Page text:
An artist's rendering of Lingwulong shenqi. Credit: Zhang Zongda

Newly excavated 174-million-year-old fossils in northwest China are a new dinosaur species named Lingwulong shenqi — or "amazing dragon of Lingwu" — that roamed the supercontinent of Pangea, a new study found.

The big picture: The study, published this week in Nature Communications, details the oldest diplodocoid — massive sauropod dinosaurs with long necks and tails — ever found. It also pushes back estimates of their evolution by 15 million years.

The study raises more questions than it answers, however. For example, lead researcher Xu Xing said in a statement that these types of dinosaurs "were thought to have never made it to East Asia because this region was cut off from the rest of the world by Jurassic seaways." But the new "amazing dragon" shows that they were present after all, and suggests that "the isolation of East Asia was less profound" than previously thought.

According to the study, there were between seven and 10 Linwulong dinosaurs found at the site, and they all died near one another, leading researchers to believe they were herd animals. The longest was about 57 feet long.

The study says these dinosaurs likely ate hefty vegetarian diets of conifers and ferns. They had peg-like teeth and may have grazed on lower vegetation in what at the time was a warm and wet environment.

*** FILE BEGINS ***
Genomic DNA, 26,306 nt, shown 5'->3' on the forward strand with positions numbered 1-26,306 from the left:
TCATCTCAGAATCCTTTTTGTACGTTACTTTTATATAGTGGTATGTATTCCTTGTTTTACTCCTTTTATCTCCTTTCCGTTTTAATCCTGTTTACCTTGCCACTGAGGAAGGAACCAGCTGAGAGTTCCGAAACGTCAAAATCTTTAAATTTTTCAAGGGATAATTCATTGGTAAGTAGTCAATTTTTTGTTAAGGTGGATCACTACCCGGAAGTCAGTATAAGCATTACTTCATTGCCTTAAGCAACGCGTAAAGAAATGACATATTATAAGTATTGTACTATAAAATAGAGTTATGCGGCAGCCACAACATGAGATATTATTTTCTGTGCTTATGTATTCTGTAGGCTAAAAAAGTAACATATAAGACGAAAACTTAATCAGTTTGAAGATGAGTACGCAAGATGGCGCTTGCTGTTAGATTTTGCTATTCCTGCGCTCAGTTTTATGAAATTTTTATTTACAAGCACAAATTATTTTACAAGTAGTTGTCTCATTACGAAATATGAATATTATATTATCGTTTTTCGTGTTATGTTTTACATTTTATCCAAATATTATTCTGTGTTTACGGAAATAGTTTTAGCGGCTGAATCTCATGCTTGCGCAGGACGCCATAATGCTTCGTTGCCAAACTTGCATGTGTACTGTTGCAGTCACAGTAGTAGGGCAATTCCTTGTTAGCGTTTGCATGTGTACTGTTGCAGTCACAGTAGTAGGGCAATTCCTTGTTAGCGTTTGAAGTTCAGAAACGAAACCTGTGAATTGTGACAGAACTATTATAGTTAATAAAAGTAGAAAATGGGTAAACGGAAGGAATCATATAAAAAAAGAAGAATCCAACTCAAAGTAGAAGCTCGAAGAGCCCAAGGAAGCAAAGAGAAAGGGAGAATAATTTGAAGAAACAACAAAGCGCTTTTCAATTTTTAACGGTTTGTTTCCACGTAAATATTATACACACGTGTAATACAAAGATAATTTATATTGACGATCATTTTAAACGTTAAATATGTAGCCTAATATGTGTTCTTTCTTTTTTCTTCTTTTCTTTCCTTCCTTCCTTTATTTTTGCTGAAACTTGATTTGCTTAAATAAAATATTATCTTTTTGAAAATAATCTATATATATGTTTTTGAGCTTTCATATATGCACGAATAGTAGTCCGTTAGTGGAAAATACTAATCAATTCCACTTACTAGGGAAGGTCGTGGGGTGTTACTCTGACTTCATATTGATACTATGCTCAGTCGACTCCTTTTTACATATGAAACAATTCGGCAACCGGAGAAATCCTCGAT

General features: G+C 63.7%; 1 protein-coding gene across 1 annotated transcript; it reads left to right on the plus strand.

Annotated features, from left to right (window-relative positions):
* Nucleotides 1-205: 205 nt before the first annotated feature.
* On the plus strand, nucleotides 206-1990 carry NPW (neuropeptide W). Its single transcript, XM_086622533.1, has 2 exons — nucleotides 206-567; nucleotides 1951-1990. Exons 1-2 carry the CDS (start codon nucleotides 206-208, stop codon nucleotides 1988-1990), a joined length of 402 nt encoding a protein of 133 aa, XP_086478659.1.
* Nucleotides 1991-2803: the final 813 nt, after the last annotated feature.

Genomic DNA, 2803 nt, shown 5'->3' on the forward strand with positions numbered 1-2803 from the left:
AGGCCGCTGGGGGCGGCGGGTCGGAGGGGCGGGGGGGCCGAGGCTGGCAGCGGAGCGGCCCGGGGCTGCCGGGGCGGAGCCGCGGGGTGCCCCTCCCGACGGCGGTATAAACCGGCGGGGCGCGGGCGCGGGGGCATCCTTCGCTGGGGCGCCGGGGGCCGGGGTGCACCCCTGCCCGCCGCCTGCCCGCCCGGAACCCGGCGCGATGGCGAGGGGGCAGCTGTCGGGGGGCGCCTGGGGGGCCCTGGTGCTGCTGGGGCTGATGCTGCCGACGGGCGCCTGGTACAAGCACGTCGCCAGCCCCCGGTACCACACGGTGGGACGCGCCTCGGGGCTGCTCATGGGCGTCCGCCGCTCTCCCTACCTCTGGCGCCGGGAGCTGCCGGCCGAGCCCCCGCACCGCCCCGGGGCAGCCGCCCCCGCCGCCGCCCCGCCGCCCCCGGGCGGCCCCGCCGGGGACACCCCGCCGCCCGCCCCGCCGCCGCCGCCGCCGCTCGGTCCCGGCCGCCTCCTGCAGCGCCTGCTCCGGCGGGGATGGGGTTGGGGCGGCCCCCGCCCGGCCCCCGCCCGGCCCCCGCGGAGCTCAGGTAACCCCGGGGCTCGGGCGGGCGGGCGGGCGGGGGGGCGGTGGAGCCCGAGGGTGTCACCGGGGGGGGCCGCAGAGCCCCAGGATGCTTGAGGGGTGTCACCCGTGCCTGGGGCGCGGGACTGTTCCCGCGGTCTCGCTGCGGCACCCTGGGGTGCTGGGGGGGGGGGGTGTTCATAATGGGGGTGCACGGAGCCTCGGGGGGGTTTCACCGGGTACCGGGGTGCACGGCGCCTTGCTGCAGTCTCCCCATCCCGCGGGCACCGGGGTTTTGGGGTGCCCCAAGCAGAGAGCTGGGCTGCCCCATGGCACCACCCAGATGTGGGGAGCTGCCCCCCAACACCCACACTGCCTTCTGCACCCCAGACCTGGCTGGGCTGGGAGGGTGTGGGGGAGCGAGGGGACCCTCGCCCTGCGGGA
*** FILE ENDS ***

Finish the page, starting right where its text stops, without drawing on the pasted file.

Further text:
Go deeper

Updated 3 mins ago - Politics & Policy

Coronavirus dashboard

Illustration: Aïda Amer/Axios

  1. Politics: Chris Christie: Wear a mask "or you may regret it — as I did" — Senate Democrats block vote on McConnell's targeted relief bill.
  2. Business: New state unemployment filings fall.
  3. Economy: Why the stimulus delay isn't a crisis (yet).
  4. Health: FDA approves Gilead's remdesivir as a coronavirus treatment How the pandemic might endMany U.S. deaths were avoidable.
  5. Education: Boston and Chicago send students back home for online learning.
  6. World: Spain and France exceed 1 million cases.
Ina Fried, author of Login
4 mins ago - Technology

Intel shares drop sharply despite mostly solid earnings report

Photo: Omar Marques/SOPA Images/LightRocket via Getty Images

Shares of Intel fell as much 10% in after-hours trading Thursday — after the company posted quarterly revenue and earnings generally in line with expectations.

Why it matters: The chip giant is a bellwether for the PC industry, and small signs of weakness may be playing an outsize role in spooking investors.

FBI: Russian hacking group stole data after targeting local governments

FBI Headquarters. Photo: Mark Wilson/Getty Images

Energetic Bear, a Russian state-sponsored hacking group, has stolen data from two servers after targeting state and federal government networks in the U.S. since at least September, the FBI and Cybersecurity and Infrastructure Security Agency said on Thursday.

Driving the news: Director of National Intelligence John Ratcliffe announced Wednesday that Iran and Russia had obtained voter registration information that could be used to undermine confidence in the U.S. election system.